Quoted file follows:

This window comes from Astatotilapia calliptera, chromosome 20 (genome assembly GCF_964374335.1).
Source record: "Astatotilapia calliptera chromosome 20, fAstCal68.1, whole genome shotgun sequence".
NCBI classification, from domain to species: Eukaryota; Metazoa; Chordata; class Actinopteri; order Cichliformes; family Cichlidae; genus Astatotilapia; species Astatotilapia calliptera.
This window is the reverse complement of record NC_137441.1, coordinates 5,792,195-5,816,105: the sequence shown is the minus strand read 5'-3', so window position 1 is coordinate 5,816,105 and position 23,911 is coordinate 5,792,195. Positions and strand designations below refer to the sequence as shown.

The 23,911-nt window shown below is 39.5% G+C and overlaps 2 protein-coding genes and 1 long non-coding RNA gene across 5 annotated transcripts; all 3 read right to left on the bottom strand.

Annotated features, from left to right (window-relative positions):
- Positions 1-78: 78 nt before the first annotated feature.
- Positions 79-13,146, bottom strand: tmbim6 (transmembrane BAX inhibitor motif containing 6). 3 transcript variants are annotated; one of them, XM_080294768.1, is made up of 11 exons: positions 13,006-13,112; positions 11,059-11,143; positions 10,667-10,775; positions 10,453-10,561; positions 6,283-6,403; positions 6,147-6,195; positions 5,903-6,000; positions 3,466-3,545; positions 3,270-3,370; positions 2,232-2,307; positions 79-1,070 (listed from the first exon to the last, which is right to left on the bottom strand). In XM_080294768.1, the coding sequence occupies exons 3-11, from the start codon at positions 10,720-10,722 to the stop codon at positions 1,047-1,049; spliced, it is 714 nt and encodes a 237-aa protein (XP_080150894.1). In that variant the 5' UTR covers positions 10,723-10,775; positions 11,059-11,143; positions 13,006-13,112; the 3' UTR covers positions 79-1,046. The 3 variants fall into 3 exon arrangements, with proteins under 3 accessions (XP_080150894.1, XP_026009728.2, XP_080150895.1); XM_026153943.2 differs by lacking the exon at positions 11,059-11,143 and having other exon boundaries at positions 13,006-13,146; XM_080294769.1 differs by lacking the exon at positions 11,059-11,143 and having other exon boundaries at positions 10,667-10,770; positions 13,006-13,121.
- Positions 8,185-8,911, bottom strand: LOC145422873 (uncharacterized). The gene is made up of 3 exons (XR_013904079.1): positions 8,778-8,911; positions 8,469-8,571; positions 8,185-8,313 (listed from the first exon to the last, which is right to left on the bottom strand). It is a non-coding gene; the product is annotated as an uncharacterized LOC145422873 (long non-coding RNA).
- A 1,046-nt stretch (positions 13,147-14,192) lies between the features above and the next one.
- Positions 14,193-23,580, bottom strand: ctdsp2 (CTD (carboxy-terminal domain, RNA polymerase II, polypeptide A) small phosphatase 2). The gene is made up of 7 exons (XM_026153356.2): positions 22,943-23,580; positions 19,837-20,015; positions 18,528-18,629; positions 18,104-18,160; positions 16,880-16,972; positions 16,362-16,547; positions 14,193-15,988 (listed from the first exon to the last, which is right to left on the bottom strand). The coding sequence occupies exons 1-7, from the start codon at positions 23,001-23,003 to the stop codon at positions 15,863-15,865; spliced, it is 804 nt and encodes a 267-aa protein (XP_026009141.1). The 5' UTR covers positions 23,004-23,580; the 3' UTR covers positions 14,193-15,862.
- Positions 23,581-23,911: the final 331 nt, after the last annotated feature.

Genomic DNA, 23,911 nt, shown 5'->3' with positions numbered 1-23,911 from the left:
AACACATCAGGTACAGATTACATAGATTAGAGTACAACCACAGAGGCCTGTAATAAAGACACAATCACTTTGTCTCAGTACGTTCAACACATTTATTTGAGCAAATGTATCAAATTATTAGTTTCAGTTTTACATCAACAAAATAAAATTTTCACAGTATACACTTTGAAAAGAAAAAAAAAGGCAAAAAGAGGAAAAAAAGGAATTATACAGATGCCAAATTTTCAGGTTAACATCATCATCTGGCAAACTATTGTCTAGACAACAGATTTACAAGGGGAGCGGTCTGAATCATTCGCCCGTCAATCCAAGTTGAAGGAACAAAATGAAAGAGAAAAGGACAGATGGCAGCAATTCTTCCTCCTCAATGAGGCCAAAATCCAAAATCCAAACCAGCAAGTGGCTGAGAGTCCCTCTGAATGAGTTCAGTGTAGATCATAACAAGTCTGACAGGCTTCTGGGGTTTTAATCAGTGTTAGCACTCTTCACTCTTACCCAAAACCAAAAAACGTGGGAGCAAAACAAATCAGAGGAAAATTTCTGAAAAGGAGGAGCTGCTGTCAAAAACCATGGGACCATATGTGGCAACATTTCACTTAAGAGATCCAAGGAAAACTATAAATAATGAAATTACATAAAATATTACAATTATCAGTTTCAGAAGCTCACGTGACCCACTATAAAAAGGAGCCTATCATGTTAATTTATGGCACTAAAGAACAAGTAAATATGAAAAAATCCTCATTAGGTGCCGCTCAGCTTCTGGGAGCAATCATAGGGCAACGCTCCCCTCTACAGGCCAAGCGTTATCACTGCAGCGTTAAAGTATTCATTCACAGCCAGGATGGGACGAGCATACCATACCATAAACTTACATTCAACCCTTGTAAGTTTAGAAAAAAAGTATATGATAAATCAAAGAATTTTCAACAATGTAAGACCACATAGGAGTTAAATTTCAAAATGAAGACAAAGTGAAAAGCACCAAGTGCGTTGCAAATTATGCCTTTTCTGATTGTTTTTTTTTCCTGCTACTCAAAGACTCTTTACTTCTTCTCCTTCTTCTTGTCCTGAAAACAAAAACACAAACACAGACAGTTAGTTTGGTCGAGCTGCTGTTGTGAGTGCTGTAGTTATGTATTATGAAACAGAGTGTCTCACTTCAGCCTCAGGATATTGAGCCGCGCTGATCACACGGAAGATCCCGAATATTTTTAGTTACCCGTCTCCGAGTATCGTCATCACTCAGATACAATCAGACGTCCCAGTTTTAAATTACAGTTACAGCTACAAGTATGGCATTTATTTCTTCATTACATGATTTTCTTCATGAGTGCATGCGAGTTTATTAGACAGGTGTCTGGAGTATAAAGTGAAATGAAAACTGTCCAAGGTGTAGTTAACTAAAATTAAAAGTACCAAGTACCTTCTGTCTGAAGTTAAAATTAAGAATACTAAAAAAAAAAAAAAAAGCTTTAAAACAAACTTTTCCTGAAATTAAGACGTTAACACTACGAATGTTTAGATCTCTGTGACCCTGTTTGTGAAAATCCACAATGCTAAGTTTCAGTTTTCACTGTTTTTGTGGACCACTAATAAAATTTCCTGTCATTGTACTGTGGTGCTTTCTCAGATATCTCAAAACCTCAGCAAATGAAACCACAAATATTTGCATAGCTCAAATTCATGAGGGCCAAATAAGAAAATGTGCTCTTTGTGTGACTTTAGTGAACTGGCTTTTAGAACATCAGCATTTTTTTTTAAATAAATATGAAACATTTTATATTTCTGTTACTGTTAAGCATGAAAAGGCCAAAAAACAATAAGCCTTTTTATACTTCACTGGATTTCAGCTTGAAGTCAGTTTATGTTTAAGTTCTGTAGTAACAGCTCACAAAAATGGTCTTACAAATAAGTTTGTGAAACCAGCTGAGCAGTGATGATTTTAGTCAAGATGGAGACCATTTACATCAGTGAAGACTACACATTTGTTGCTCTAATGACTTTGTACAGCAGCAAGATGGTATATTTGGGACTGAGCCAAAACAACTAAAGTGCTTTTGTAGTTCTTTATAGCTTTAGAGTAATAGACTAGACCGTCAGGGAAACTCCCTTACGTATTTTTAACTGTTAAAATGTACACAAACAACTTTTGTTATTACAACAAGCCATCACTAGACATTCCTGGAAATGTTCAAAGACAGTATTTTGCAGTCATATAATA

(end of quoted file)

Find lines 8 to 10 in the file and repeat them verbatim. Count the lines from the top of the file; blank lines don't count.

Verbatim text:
- Positions 79-13,146, bottom strand: tmbim6 (transmembrane BAX inhibitor motif containing 6). 3 transcript variants are annotated; one of them, XM_080294768.1, is made up of 11 exons: positions 13,006-13,112; positions 11,059-11,143; positions 10,667-10,775; positions 10,453-10,561; positions 6,283-6,403; positions 6,147-6,195; positions 5,903-6,000; positions 3,466-3,545; positions 3,270-3,370; positions 2,232-2,307; positions 79-1,070 (listed from the first exon to the last, which is right to left on the bottom strand). In XM_080294768.1, the coding sequence occupies exons 3-11, from the start codon at positions 10,720-10,722 to the stop codon at positions 1,047-1,049; spliced, it is 714 nt and encodes a 237-aa protein (XP_080150894.1). In that variant the 5' UTR covers positions 10,723-10,775; positions 11,059-11,143; positions 13,006-13,112; the 3' UTR covers positions 79-1,046. The 3 variants fall into 3 exon arrangements, with proteins under 3 accessions (XP_080150894.1, XP_026009728.2, XP_080150895.1); XM_026153943.2 differs by lacking the exon at positions 11,059-11,143 and having other exon boundaries at positions 13,006-13,146; XM_080294769.1 differs by lacking the exon at positions 11,059-11,143 and having other exon boundaries at positions 10,667-10,770; positions 13,006-13,121.
- Positions 8,185-8,911, bottom strand: LOC145422873 (uncharacterized). The gene is made up of 3 exons (XR_013904079.1): positions 8,778-8,911; positions 8,469-8,571; positions 8,185-8,313 (listed from the first exon to the last, which is right to left on the bottom strand). It is a non-coding gene; the product is annotated as an uncharacterized LOC145422873 (long non-coding RNA).
- A 1,046-nt stretch (positions 13,147-14,192) lies between the features above and the next one.